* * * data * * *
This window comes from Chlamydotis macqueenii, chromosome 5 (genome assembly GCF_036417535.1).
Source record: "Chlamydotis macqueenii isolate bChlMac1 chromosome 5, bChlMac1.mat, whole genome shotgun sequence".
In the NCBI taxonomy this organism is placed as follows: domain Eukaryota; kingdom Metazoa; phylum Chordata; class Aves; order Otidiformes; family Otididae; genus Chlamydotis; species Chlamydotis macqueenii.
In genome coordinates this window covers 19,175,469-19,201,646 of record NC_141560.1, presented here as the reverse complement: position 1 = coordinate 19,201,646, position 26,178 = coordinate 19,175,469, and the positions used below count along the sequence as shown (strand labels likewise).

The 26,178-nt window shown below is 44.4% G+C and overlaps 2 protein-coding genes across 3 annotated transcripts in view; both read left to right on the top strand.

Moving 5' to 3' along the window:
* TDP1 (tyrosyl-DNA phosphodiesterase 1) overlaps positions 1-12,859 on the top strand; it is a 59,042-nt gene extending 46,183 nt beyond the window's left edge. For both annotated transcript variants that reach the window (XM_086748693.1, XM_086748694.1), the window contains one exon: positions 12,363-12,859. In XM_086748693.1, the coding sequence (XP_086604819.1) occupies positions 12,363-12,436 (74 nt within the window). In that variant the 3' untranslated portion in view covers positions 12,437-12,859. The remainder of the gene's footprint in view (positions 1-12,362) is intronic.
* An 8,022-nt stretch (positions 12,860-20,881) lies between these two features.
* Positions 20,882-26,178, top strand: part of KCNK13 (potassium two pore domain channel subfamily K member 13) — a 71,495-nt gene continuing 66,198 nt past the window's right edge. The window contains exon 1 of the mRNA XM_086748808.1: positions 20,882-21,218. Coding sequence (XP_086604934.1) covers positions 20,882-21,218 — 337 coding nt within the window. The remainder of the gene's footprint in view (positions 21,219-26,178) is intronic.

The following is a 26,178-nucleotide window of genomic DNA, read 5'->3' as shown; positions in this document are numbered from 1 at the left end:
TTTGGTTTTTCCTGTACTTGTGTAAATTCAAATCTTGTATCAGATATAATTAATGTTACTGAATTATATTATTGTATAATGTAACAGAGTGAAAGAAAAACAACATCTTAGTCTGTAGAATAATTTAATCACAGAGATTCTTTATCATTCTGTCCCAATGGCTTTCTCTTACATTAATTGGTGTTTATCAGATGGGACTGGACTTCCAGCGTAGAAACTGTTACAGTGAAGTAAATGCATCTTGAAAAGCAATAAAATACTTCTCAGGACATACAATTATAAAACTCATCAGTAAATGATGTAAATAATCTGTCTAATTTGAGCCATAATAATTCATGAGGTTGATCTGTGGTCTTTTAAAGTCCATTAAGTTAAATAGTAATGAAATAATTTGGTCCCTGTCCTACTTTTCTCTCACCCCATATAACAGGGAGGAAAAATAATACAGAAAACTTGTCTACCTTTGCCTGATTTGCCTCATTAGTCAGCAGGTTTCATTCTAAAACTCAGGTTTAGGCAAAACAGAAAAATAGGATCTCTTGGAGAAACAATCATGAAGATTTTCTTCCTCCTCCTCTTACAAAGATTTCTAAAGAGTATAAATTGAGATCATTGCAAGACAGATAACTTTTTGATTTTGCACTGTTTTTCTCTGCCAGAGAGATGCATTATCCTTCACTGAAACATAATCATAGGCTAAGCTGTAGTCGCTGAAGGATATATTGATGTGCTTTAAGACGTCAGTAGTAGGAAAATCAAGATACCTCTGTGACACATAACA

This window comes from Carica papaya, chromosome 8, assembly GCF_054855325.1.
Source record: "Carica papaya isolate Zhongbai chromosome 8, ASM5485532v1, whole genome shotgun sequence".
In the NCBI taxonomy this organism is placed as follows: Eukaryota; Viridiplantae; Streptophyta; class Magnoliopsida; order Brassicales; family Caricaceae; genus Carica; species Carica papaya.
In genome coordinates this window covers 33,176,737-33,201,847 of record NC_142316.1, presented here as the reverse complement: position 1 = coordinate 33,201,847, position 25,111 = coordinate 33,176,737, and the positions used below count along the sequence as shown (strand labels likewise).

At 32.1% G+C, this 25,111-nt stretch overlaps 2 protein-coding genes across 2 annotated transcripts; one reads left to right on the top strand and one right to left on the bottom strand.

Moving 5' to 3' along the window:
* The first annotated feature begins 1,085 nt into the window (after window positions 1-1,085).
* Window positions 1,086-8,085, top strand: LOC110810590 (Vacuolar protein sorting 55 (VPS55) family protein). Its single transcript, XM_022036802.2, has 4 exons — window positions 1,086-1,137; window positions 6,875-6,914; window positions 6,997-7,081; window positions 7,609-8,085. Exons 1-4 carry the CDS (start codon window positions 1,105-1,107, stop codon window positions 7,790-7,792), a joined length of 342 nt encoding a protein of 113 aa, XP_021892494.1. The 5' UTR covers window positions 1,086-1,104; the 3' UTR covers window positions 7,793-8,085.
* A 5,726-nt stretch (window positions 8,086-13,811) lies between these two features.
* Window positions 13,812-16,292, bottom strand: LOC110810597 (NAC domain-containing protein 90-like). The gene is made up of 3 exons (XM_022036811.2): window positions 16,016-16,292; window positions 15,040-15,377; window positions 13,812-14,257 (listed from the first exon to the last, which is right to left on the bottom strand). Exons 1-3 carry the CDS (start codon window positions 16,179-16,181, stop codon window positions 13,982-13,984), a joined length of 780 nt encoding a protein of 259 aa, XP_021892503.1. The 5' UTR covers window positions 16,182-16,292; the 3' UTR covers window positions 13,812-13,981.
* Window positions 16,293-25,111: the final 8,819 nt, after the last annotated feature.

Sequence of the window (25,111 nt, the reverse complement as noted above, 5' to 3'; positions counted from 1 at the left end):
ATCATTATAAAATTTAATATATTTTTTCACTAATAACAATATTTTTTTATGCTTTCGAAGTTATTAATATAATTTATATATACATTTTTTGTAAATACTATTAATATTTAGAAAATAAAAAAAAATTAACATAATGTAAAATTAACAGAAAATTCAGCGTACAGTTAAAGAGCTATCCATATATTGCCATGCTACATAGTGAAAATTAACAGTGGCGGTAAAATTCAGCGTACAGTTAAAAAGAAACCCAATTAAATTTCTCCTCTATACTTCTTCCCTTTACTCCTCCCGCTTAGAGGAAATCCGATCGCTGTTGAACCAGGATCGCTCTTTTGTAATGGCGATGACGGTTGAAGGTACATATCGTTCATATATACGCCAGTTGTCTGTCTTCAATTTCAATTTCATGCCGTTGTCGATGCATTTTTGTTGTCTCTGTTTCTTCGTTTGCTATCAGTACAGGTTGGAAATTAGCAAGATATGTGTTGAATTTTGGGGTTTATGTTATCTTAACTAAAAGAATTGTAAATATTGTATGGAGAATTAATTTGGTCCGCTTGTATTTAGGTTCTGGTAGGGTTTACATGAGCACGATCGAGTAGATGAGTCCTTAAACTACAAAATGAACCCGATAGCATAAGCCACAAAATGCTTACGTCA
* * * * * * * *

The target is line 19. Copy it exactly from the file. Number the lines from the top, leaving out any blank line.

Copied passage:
* Window positions 1,086-8,085, top strand: LOC110810590 (Vacuolar protein sorting 55 (VPS55) family protein). Its single transcript, XM_022036802.2, has 4 exons — window positions 1,086-1,137; window positions 6,875-6,914; window positions 6,997-7,081; window positions 7,609-8,085. Exons 1-4 carry the CDS (start codon window positions 1,105-1,107, stop codon window positions 7,790-7,792), a joined length of 342 nt encoding a protein of 113 aa, XP_021892494.1. The 5' UTR covers window positions 1,086-1,104; the 3' UTR covers window positions 7,793-8,085.